Barbiturate drugs are defined as any drug derived from barbitunc acid. Barbituric acid, which lacks central nervous system (CNS) activity, is a cyclic compound obtained by the combination of urea and malonic acid.
Barbiturate drugs with sedative hypnotic properties result from substitutions at the number 2 and 5 carbon atoms of barbituric acid. Barbiturates that retain an oxygen atom on the number two carbon atom of the barbituric acid ring are designated as oxybarbiturates.
Replacement of this oxygen atom with a sulfur atom results in thiobarbiturates, which are more lipid soluble than oxybarbiturates and is associated with greater hypnotic potency and a more rapid onset but shorter duration of action.
Barbiturate Drugs with a phenyl group in the number 5 carbon position, such as phenobarbital, have enhanced anticonvulsant activity.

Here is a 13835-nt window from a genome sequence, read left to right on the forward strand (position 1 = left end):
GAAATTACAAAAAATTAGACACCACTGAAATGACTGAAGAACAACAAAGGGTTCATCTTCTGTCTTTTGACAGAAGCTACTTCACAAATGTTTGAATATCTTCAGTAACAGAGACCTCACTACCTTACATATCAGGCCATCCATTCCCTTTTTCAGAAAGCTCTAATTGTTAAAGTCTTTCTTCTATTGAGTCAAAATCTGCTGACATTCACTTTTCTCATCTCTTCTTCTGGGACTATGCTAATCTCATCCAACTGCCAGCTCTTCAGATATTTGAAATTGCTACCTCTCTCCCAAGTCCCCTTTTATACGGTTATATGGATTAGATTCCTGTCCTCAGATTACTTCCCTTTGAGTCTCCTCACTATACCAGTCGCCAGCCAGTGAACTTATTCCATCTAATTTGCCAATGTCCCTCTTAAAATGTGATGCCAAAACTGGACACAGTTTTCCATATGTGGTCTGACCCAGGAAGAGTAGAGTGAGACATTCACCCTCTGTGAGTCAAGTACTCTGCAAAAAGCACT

Here the most commonly used Barbiturate drugs thiopentone will be discussed with reference to other barbiturates as relevant. Thiopental sodium is a thiobarbiturate, the sulfur analogue of sodium pentobarbital.
It is an ultrashort-acting depressant of the central nervous system which induces hypnosis and anesthesia, but not analgesia.
Barbiturate drugs cause dose-dependent depression of the respiration center. Increase in the dose of barbiturates initially results in abolition of the ‘neurogenic drive’ followed by a decrease in the chemical drive.
With toxic doses, the respiration is maintained mainly by the ‘hypoxic drive’. A further increase in the barbiturate drugs concentration abolishes the hypoxic drive and also causes a direct paralysis of the medullary centre.